Gideon gave a tiny nod of approval. A few more minutes, and he could draw matters to a close. The teacher would know that Abi’s absence from the course was down to her parents’ natural concern for her welfare.

Cathy carefully explained the safeguarding procedures.

“Well, that sounds fine,” said Milly. Somehow the words came out clear and positive. “I think Abigail should go, don’t you dear?”

Gideon jerked in his seat, and glowered at Milly.

“Oh, I don’t know,” he began.

“It’s not as if we can’t afford it, after all. And the safeguarding sounds fine to me.”

“You’ve no idea what you’re talking about!”

Gideon turned to Cathy.

“I’m sorry. I’m afraid Milly has let herself be carried away. We won’t be allowing Abigail on the trip. That’s settled. I’m sorry.”

Cathy stared at him, and then turned to Milly.

“Is everything alright, Mrs Sharpe?”

“Yes, yes. F…fine.” Her lower lip trembled, but she held her head high.

There was silence in the car on the way home.

Later that night, when Abigail was sound asleep, Gideon thrashed Milly. Tight-lipped with fury he struck her over and over again. Desperately she fought to stay silent. This time she was in the right; Abi should go on the trip. She wasn’t going to cry out, or beg. She bit the pillow. Her fingers clawed at the bed covers.

“Don’t you ever disobey me like that again!” snarled Gideon, eventually. He slammed the door of the spare bedroom behind him.

Eventually, stifling a groan, Milly pushed herself up from the bed. She turned on the light on the bedside table, and looked at herself. Her clothes were bloody; they’d have to be soaked straight away or they’d stain. She stripped, took them into the en-suite bathroom and dumped them in cold water. She sponged herself with warm water. It stung.

Reaction had set in. She was shaking. She swallowed two paracetamol tablets and huddled under the duvet.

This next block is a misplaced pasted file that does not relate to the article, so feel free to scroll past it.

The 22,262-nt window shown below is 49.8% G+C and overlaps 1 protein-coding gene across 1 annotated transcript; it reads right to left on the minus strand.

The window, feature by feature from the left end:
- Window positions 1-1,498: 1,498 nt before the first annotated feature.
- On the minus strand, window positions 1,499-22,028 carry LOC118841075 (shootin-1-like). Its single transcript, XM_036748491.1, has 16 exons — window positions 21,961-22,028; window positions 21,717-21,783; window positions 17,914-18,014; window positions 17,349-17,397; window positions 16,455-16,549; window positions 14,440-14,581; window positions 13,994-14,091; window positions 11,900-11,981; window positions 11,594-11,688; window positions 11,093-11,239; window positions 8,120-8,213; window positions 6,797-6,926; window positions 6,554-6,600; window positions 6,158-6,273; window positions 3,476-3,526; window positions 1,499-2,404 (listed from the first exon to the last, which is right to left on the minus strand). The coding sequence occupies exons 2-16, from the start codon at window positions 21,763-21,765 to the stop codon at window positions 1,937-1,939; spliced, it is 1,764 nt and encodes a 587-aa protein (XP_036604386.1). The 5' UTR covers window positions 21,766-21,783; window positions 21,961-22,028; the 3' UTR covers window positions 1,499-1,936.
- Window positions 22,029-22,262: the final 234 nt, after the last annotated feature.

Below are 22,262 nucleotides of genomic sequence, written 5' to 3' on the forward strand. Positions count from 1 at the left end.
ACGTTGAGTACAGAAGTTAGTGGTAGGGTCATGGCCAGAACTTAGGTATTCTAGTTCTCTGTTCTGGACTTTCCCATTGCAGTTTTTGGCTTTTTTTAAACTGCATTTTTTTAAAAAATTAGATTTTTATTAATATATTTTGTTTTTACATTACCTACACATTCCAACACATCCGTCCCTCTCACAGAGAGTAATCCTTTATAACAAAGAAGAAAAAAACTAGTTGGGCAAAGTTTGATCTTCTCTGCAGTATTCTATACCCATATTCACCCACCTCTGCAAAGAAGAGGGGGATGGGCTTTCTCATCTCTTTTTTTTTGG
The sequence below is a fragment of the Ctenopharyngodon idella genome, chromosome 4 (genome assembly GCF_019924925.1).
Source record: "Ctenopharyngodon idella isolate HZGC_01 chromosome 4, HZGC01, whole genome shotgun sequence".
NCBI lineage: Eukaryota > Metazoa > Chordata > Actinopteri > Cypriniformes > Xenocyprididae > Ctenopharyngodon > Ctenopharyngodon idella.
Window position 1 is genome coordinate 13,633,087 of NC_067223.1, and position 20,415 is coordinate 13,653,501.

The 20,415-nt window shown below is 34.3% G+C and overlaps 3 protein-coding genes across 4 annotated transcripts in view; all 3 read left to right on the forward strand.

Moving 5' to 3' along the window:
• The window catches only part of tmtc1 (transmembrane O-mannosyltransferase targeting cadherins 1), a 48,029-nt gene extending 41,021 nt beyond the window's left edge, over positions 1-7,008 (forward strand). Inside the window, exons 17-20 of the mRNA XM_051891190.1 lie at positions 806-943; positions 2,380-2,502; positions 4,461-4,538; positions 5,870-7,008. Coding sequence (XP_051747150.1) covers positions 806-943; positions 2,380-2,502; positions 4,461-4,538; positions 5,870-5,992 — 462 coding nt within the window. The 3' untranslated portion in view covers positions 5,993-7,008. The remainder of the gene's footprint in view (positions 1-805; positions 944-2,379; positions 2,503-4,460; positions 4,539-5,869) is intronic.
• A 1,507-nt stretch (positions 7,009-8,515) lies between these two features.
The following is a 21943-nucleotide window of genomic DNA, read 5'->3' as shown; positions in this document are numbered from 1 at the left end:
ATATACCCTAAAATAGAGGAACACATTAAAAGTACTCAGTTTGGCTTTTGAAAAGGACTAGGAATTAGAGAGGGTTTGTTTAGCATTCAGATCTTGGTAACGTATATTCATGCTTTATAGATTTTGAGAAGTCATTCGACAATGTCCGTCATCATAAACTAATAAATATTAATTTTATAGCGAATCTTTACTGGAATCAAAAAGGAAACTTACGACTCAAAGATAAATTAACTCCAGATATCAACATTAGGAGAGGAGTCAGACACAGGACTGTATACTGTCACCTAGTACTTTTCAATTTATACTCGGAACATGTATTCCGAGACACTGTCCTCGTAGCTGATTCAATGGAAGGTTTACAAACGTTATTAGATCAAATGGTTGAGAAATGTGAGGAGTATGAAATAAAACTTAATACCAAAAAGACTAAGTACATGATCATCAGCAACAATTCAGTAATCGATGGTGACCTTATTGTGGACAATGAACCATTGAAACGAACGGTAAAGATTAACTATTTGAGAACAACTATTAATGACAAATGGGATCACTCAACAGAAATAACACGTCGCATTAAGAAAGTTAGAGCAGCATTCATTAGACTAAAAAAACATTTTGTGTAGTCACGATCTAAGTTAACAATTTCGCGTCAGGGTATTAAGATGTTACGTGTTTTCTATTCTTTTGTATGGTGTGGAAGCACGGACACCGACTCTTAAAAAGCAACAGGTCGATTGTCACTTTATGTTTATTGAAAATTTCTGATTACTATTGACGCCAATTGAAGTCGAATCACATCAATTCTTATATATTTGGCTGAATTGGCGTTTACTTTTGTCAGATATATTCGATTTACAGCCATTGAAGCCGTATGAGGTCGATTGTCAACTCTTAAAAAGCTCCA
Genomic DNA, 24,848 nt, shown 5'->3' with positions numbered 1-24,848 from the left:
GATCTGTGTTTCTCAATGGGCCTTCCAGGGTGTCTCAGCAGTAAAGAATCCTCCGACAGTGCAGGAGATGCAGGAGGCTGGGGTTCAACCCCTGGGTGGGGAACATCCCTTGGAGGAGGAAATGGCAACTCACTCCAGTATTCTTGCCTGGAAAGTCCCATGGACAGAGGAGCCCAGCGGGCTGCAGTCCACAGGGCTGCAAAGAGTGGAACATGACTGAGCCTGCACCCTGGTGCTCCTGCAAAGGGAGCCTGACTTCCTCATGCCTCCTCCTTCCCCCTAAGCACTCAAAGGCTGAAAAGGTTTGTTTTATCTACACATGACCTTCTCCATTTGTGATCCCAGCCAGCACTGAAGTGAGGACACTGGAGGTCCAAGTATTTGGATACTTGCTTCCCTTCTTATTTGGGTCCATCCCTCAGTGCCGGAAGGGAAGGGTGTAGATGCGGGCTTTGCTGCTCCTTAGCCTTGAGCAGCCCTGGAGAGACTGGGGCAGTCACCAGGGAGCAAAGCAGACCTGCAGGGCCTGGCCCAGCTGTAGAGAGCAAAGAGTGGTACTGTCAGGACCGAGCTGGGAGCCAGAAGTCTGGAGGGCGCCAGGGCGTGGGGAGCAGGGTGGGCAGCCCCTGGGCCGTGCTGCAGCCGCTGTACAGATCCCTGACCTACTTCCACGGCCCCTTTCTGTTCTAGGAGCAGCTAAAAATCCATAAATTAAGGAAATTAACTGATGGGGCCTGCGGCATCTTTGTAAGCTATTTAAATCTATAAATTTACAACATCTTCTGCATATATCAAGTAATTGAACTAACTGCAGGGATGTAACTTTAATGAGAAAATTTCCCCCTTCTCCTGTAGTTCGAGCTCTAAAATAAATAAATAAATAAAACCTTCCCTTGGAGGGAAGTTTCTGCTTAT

She woke early next morning, and crept down to the kitchen in her dressing gown. She made a cup of tea and took it up to Gideon.

“Don’t let Abigail see you like that,” was all he said. Her wounds stung as though with acid as he watched her dress.

She cooked him breakfast, and sat with him while he ate it, and then, by seven o’clock, he had left the house.

Milly sat at the kitchen table. She felt exhausted. The door creaked.

“Mum, can I have a cup of tea, please?”

Milly stood up. Her legs buckled, and she sat down with a bump.

“Are you alright, Mum?”

As Milly slumped back in the chair, Abigail ran over to her.

“Mum!”

Milly opened her eyes with difficulty. “I’m alright, love. Just a bit under the weather.”

“I’ll make us both that cup of tea shall I, Mum?”

Abigail put a mug of tea in front of Milly. It was the mug with a picture of a giraffe on it; her favourite. She smiled, and took a sip. A few more sips and she was starting to feel stronger.

Suddenly, Abigail said, “There’s dark red marks on your blouse, Mum. What are they?” Then she leaned forward and pulled up Milly’s sleeve. There was a gash and a long purple-black bruise right up her forearm. Abigail looked up at her mother, concern and horror mixed on her face.

Milly looked back, half defiant, half relieved.

“Your dad didn’t like what I said at the school last night.”

“What?”

“Your dad hit me last night.”

“No. He can’t have! I mean, he’s Dad, he doesn’t hit people.”

Milly pointed to the bruise on her arm.

“He did that, and more on my back.”

Abigail gazed in silence at Milly. Great tears welled up.

“That’s awful!”

Milly held her close and let her weep for several minutes. Then Abigail pulled away.

“What are we going to do, Mum?”

“What can we do, dearest? This is just how things are. It’s not like this most of the time.”

“Well, I don’t think we should stay here. He shouldn’t hurt you like that.”

They stared at each. Slowly resolution crystallised between them.

“I want you to go to the same school.”

“Mum, I don’t need to if we have to go far away so he…” Abigail stumbled over the words, but pressed on, “so he can’t find us.”

“We could go and stay with my brother for a few days.”

Abigail nodded.

“Good idea. And we’ll go to the police.”

“The police?”

“Yes. Look what he’s done to you. That must be against the law.”

“Well, I suppose so, but he’s your dad, Abigail.”

“He shouldn’t have hurt you like that. It’s alright, Mum, I’ll come with you and give you moral support.”

Milly looked at her left hand. She pulled off her rings and looked at Abigail. Abigail looked back. Tentatively, tremulously, they smiled at each other, the first smiles of their new life of freedom.

“I shall sell the engagement ring,” declared Milly.

 

 

 

 

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The meaning of life